Our work describing the association of smoking with incidence of synchronous colorectal cancers is published in this month’s issue of The American Journal of Gastroenterology.
We have recently published the protocol for the ASPIRED clinical trial that launched in Summer 2015 at MGH. The protocol can be found (open-access) here. Briefly, ASPIRED is a double-blind, placebo-controlled randomized clinical biomarker trial of aspirin at two doses in patients with a history of adenoma and is currently enrolling participants.
Although aspirin is recommended for the prevention of colorectal cancer, the specific individuals for whom the benefits outweigh the risks are not clearly defined. Moreover, the precise mechanisms by which aspirin reduces the risk of cancer are unclear. We recently launched the ASPirin Intervention for the REDuction of colorectal cancer risk (ASPIRED) trial to address these uncertainties.
ASPIRED is a prospective, double-blind, multidose, placebo-controlled, biomarker clinical trial of aspirin use in individuals previously diagnosed with colorectal adenoma. Individuals (n = 180) will be randomized in a 1:1:1 ratio to low-dose (81 mg/day) or standard-dose (325 mg/day) aspirin or placebo. At two study visits, participants will provide lifestyle, dietary and biometric data in addition to urine, saliva and blood specimens. Stool, grossly normal colorectal mucosal biopsies and cytology brushings will be collected during a flexible sigmoidoscopy without bowel preparation. The study will examine the effect of aspirin on urinary prostaglandin metabolites (PGE-M; primary endpoint), plasma inflammatory markers (macrophage inhibitory cytokine-1 (MIC-1)), colonic expression of transcription factor binding (transcription factor 7-like 2 (TCF7L2)), colonocyte gene expression, including hydroxyprostaglandin dehydrogenase 15-(NAD) (HPGD) and those that encode Wnt signaling proteins, colonic cellular nanocytology and oral and gut microbial composition and function.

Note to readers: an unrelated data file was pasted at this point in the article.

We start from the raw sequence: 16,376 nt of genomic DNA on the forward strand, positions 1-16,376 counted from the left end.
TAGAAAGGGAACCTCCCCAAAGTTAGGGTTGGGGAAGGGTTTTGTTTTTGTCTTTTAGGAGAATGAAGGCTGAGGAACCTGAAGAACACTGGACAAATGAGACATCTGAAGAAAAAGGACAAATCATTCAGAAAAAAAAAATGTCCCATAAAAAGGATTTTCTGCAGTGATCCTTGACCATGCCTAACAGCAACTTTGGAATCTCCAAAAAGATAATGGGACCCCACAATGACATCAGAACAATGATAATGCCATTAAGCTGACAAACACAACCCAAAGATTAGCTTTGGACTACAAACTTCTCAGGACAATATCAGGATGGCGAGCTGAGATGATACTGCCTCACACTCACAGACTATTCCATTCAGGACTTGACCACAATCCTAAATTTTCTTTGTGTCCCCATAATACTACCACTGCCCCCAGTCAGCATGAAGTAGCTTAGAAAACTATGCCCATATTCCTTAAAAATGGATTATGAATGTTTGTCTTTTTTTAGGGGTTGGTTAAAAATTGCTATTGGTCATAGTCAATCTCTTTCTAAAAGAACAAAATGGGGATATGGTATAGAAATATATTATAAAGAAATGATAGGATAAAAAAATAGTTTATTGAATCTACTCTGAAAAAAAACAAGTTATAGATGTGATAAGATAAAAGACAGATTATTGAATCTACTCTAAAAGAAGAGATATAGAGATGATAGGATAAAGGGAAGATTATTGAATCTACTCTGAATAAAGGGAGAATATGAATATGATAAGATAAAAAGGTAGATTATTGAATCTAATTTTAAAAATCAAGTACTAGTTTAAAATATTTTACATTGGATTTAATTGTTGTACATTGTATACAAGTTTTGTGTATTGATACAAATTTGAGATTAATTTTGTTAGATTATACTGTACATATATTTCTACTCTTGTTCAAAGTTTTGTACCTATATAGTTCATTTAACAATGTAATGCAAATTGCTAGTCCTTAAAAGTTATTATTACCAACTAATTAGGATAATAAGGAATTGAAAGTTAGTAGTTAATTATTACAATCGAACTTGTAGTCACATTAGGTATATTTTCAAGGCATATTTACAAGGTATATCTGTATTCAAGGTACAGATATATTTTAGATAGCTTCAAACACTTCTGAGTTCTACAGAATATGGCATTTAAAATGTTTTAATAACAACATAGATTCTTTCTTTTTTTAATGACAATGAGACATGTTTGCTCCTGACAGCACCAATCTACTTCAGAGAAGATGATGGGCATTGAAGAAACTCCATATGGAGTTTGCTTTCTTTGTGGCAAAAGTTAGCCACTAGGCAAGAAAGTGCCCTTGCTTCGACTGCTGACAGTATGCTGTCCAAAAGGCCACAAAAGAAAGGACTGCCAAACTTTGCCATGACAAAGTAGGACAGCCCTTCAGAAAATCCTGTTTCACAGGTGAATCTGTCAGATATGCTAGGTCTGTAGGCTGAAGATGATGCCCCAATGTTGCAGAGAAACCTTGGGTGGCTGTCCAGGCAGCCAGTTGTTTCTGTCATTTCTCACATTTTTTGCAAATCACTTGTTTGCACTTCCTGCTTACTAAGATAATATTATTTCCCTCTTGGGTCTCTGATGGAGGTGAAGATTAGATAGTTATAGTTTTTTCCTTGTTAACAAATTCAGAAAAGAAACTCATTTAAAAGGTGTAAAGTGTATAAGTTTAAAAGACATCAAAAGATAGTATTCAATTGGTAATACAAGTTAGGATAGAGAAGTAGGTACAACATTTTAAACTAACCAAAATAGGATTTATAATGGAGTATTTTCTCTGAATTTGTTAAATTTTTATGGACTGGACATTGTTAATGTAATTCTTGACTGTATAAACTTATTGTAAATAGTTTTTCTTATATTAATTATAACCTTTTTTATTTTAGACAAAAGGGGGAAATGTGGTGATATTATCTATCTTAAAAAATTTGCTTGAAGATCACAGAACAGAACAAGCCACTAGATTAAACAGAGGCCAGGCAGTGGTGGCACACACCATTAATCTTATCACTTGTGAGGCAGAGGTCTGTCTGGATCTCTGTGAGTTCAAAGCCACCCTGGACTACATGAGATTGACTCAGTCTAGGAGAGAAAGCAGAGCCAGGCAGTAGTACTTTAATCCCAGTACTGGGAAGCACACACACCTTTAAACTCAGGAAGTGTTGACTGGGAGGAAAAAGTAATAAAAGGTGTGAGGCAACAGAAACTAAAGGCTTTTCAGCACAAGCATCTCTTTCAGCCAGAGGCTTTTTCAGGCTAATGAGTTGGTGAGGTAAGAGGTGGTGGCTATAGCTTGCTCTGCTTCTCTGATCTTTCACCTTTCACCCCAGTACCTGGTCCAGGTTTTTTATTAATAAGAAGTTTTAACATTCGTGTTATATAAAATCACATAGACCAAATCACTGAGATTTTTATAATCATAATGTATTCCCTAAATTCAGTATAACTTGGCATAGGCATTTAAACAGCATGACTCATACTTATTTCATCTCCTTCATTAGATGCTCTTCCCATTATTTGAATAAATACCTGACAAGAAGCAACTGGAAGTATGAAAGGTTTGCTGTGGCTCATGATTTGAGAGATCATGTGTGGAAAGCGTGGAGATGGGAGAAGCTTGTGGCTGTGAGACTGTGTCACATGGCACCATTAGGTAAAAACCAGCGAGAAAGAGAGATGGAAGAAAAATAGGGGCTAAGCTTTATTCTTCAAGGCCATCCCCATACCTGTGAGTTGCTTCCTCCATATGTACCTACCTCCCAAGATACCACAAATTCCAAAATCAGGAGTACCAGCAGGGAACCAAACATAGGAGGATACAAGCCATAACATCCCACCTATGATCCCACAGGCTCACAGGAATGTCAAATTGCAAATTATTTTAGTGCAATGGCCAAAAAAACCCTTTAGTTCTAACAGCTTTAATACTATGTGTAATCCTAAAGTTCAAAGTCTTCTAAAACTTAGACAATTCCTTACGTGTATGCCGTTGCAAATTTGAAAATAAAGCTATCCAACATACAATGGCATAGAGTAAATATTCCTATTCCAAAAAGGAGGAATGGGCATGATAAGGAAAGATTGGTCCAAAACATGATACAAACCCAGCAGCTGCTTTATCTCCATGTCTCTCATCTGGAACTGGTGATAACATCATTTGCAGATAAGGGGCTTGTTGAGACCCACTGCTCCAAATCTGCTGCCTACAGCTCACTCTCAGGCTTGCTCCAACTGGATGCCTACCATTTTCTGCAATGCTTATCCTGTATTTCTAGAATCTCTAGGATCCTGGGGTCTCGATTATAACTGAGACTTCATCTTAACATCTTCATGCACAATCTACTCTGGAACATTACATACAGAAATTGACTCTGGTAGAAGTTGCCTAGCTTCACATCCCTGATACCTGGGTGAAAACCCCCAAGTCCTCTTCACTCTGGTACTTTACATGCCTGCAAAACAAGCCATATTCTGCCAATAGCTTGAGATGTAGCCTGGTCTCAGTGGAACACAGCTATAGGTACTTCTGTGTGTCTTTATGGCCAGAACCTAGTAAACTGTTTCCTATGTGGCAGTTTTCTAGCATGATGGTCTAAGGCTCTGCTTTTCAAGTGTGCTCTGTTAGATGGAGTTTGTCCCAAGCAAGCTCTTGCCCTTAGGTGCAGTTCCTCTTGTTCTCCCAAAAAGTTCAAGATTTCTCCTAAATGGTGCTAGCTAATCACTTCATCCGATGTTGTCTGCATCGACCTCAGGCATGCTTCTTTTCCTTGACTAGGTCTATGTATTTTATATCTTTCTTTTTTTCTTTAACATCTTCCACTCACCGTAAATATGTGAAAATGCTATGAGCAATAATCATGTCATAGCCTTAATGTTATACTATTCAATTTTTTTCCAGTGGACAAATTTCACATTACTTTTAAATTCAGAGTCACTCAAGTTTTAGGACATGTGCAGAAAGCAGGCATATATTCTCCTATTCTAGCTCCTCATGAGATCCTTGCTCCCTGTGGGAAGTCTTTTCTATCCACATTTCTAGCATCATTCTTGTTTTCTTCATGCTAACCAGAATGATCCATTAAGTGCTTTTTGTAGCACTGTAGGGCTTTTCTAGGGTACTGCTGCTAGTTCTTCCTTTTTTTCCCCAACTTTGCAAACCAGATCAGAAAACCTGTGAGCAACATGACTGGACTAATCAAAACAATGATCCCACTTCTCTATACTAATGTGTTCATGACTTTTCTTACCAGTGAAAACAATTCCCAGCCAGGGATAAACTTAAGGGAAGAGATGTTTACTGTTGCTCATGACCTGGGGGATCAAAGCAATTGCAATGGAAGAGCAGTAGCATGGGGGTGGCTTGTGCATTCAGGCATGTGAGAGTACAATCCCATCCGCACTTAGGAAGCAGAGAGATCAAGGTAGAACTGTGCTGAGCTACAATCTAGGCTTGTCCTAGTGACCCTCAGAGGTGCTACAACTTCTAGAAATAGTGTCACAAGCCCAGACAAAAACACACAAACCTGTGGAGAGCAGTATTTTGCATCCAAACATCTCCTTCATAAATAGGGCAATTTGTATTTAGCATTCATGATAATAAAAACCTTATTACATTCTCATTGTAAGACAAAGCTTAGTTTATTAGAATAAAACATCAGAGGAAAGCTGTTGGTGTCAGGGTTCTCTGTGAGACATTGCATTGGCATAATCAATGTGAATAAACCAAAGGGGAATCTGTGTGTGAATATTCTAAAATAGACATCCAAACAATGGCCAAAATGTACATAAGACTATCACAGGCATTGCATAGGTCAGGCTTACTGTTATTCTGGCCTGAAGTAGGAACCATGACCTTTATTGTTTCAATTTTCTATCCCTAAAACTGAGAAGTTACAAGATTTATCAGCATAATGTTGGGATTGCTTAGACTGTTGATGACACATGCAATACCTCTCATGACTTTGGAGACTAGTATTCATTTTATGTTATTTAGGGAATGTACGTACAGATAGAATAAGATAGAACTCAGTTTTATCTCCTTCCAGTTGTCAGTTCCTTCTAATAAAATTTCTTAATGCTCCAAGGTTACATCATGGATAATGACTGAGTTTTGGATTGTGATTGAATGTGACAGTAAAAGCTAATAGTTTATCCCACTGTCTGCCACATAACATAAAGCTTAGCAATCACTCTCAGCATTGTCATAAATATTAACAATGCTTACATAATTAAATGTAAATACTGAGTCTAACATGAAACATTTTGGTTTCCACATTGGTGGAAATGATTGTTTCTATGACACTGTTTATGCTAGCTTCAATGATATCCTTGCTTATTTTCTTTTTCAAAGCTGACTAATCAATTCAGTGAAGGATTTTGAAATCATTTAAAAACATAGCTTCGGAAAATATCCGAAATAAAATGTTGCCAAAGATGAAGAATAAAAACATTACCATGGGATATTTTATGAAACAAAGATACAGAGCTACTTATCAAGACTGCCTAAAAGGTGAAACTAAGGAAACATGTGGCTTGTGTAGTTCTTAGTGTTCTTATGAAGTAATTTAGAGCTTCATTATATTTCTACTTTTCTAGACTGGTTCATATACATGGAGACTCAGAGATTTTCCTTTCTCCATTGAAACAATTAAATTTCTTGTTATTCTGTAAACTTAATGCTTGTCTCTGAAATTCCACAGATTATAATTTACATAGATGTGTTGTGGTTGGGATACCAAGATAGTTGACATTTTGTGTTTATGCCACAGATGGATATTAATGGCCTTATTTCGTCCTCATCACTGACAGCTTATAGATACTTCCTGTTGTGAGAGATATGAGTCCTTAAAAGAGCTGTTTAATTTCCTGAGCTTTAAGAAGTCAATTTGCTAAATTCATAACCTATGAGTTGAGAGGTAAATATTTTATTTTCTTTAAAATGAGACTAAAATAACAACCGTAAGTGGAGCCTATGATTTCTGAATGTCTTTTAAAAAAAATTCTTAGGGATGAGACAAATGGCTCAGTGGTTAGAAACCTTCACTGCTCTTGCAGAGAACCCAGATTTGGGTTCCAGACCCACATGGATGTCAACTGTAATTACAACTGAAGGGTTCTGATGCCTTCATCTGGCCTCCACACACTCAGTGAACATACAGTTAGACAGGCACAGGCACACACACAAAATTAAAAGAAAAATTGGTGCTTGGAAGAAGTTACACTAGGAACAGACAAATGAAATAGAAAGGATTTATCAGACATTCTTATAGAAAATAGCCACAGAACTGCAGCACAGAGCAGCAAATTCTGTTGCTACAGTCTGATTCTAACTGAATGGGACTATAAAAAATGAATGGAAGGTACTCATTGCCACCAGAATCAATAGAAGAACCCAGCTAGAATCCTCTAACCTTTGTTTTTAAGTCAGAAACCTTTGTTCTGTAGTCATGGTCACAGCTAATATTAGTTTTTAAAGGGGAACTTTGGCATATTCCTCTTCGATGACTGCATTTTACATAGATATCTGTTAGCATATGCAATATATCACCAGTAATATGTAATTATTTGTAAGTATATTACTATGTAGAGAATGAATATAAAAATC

Aspirin may prevent colorectal cancer through multiple, interrelated mechanisms. The ASPIRED trial will scrutinize these pathways and investigate putative mechanistically based risk-stratification biomarkers.
This protocol is registered with the U.S. National Institutes of Health trial registry, ClinicalTrials.gov, under the identifier NCT02394769. Registered on 16 March 2015.
I’m pleased to share the final product of a long-running project that I view as a great personal accomplishment. Our comprehensive review of aspirin chemoprevention entitled “Aspirin and colorectal cancer: the promise of precision chemoprevention” and co-authored with Dr. Yin Cao and Dr. Andrew T. Chan has been published as an Opinion article in Nature Reviews Cancer online and will appear in the March 2016 issue of the journal. To view the article please go to the Nature Reviews Cancer site or view it on PubMed (26868177).
Aspirin (acetylsalicylic acid) has become one of the most commonly used drugs, given its role as an analgesic, antipyretic and agent for cardiovascular prophylaxis. Several decades of research have provided considerable evidence demonstrating its potential for the prevention of cancer, particularly colorectal cancer. Broader clinical recommendations for aspirin-based chemoprevention strategies have recently been established; however, given the known hazards of long-term aspirin use, larger-scale adoption of an aspirin chemoprevention strategy is likely to require improved identification of individuals for whom the protective benefits outweigh the harms. Such a precision medicine approach may emerge through further clarification of aspirin’s mechanism of action.
Welcome. This is the new personal webpage of David A. Drew, Ph.D. Check back for updates with recent publications and news!